• Buckley, Martin; Rees, Chris (1998). World Encyclopedia of Cars. London: Anness Publishing. ISBN 1-84038-083-7.
  • Ferrari Workshop/Repair Manual 365 GT4 BB - BB 512 - BB 512i.
  1. ^ "Designer". ajovalo.net. Retrieved 2012-02-08.
  2. ^ Yang, Tom (May 2011). "How the Boxer came to America". Forza: 38–39.
  3. ^ Ahlgrim, Steve (December 2014). "1984 Ferrari 512 BBi Berlinetta Boxer". Sports Car Market: 56–57.
  4. ^ "Ferrari 512 BB". Ferrari GT - en-EN. Retrieved 2016-01-15.
  5. ^ "Ferrari official website, past models: GT 512 BB". Retrieved 11 May 2014.
  6. ^ "Ferrari official website, past models: GT 512 BBi". Retrieved 11 May 2014.
  7. ^ Ferrari 365 GT4 BB Instruction Book. Ferrari. 1973.
  8. ^ Ferrari BB 512 Instruction Book. Ferrari. 1980.
  9. ^ Ferrari BB 512i Owner's Manual. Ferrari. 1981.
  10. ^ "Ferrari Berlinetta Boxer Part 4: 365 GT4 BB 'NART LM'". QV500.com. QV500. Archived from the original on 2008-10-08. Retrieved 2012-03-15.
  11. ^ "Ferrari Berlinetta Boxer Part 5: 512 BB LM Series I". QV500.com. QV500. Archived from the original on 2005-12-22. Retrieved 2012-03-15.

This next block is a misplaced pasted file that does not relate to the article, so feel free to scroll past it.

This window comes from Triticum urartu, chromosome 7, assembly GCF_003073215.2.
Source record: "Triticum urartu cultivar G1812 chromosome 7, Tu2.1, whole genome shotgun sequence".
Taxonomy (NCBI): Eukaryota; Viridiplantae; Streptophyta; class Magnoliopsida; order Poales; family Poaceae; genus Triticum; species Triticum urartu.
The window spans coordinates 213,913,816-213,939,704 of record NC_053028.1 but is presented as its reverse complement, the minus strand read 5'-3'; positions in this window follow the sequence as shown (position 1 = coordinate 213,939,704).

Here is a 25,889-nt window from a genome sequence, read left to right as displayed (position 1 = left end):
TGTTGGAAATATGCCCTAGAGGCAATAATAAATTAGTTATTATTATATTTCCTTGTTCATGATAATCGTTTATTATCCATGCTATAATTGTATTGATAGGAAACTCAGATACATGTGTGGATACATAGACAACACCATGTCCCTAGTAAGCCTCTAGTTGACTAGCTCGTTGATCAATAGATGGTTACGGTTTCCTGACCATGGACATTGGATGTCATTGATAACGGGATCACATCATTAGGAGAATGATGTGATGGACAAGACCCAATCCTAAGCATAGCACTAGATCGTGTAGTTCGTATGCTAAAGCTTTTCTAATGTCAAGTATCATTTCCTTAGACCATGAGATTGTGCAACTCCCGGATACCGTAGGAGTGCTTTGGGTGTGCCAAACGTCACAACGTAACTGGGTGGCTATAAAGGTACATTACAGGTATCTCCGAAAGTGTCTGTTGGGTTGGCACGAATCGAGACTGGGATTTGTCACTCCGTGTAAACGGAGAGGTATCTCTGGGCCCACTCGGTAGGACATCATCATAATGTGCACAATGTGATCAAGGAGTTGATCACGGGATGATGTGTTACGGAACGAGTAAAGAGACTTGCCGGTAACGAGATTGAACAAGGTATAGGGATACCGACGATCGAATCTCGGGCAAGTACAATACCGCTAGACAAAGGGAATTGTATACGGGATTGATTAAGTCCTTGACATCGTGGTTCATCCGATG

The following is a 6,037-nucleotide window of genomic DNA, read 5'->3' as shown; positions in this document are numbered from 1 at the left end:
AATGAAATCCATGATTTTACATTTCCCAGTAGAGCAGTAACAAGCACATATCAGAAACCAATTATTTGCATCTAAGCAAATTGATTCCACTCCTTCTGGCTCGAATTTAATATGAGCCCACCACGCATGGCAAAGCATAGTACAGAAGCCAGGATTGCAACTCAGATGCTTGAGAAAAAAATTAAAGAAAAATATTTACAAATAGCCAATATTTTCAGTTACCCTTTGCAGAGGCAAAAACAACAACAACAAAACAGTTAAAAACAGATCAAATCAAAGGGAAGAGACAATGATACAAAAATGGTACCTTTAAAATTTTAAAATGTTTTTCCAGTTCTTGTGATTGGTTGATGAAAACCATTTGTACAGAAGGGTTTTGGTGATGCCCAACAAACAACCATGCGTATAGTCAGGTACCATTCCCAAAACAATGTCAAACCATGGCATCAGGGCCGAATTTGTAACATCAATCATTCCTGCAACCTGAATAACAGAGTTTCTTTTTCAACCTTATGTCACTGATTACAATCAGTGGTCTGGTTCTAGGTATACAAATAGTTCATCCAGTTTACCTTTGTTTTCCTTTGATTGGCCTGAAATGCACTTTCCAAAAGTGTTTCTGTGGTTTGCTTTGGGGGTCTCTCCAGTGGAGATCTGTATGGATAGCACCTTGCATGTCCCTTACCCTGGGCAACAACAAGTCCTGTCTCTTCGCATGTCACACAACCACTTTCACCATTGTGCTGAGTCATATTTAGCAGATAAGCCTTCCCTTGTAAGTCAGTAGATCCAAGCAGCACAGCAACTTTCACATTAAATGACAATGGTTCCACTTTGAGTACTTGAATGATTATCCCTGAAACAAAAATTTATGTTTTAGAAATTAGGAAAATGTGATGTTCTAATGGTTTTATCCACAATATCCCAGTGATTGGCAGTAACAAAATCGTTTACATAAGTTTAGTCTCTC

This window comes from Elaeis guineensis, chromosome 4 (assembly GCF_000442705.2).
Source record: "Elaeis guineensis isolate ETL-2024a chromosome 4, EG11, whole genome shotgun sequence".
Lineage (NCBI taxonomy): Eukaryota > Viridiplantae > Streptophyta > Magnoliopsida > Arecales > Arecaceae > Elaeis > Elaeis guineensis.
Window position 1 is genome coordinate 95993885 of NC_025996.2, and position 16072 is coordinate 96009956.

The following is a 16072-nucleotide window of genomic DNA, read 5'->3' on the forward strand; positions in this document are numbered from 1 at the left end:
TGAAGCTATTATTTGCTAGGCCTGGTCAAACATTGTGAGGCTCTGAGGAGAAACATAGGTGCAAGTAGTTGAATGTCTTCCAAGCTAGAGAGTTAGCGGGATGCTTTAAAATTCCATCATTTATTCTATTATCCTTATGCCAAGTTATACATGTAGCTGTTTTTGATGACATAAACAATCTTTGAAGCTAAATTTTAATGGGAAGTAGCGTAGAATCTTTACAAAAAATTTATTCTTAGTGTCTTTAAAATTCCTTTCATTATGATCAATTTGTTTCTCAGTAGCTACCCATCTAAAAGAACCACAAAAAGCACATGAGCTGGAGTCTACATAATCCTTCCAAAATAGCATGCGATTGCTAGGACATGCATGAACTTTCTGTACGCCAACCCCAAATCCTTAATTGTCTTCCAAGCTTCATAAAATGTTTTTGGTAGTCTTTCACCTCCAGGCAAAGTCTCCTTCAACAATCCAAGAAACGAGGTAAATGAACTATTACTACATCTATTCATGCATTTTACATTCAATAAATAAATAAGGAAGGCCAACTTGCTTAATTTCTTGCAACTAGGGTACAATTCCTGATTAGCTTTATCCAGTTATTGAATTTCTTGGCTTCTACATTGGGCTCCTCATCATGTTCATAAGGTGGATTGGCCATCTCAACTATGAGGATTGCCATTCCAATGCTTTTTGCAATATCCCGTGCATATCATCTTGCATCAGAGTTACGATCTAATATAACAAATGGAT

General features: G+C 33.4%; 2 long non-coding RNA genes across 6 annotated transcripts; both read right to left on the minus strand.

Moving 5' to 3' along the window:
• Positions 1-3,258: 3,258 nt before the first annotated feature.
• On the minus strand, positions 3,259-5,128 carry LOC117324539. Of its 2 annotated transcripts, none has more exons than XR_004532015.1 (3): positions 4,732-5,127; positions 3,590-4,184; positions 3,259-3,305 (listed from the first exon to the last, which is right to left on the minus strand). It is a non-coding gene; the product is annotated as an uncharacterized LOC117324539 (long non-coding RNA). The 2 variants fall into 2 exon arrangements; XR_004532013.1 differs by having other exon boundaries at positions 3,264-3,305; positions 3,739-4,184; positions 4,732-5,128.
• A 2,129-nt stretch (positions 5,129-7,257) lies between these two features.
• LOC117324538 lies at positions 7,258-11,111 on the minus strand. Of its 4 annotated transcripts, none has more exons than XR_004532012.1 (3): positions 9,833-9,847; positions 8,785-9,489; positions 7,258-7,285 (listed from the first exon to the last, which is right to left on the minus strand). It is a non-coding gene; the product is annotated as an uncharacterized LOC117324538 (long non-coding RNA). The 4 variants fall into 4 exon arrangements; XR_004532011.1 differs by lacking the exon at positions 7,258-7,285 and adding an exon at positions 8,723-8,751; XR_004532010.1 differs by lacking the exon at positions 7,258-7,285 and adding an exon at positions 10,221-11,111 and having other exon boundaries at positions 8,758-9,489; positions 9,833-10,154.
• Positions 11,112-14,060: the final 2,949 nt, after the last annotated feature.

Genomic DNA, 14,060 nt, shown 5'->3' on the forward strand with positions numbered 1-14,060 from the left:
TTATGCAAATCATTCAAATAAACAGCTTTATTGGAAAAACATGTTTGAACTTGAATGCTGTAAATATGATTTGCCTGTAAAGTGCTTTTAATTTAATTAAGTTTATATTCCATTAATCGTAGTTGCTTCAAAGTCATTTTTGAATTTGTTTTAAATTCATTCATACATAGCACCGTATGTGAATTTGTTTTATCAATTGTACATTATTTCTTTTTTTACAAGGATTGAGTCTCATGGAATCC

12. ^ "Ferrari 512 BB LM". Ferrari GT - en-EN. Retrieved 2016-01-15.
  13. ^ "Ferrari Berlinetta Boxer Part 6: 512 BB LM Series II". QV500.com. QV500. Archived from the original on 2008-08-29. Retrieved 2012-03-15.
  14. ^ "Ferrari Berlinetta Boxer Part 7: 512 BB LM Series III". QV500.com. QV500. Archived from the original on 2008-10-11. Retrieved 2012-03-15.
  15. ^ "Forghieri Racconta: 12 domande imperdibili - Intervista di Davide Cironi". Davide Cironi. 2019-05-10.
Car Designer of the Century

The Car Designer of the Century was an international award given to the most influential car designer of the 20th century. The election process was overseen by the Global Automotive Elections Foundation.

The winner, Giorgetto Giugiaro, was announced at an awards gala on December 18, 1999 in Las Vegas.

Charles Pozzi

Charles Pozzi (27 August 1909 – 28 February 2001) was a French racing driver who participated in one World Championship Formula One race in 1950, the year of its inception.

Dome Zero

The Dome Zero (童夢-零, Dōmu Zero) was a prototype sports car from DOME Co. Ltd that was exhibited at the 48th Geneva Auto Show in 1978. The Dome project was started by Minoru Hayashi in 1975, with the goal of producing sports cars using knowledge gained from auto racing. The Zero was to be their first production road car and Dome planned to produce a limited number for sale in Japan. Despite multiple prototypes and homologation efforts, the Zero was never approved by regulatory bodies for sale in Japan or overseas. As a result, the project was not commercially viable and the Zero never entered series production.

Ferrari Testarossa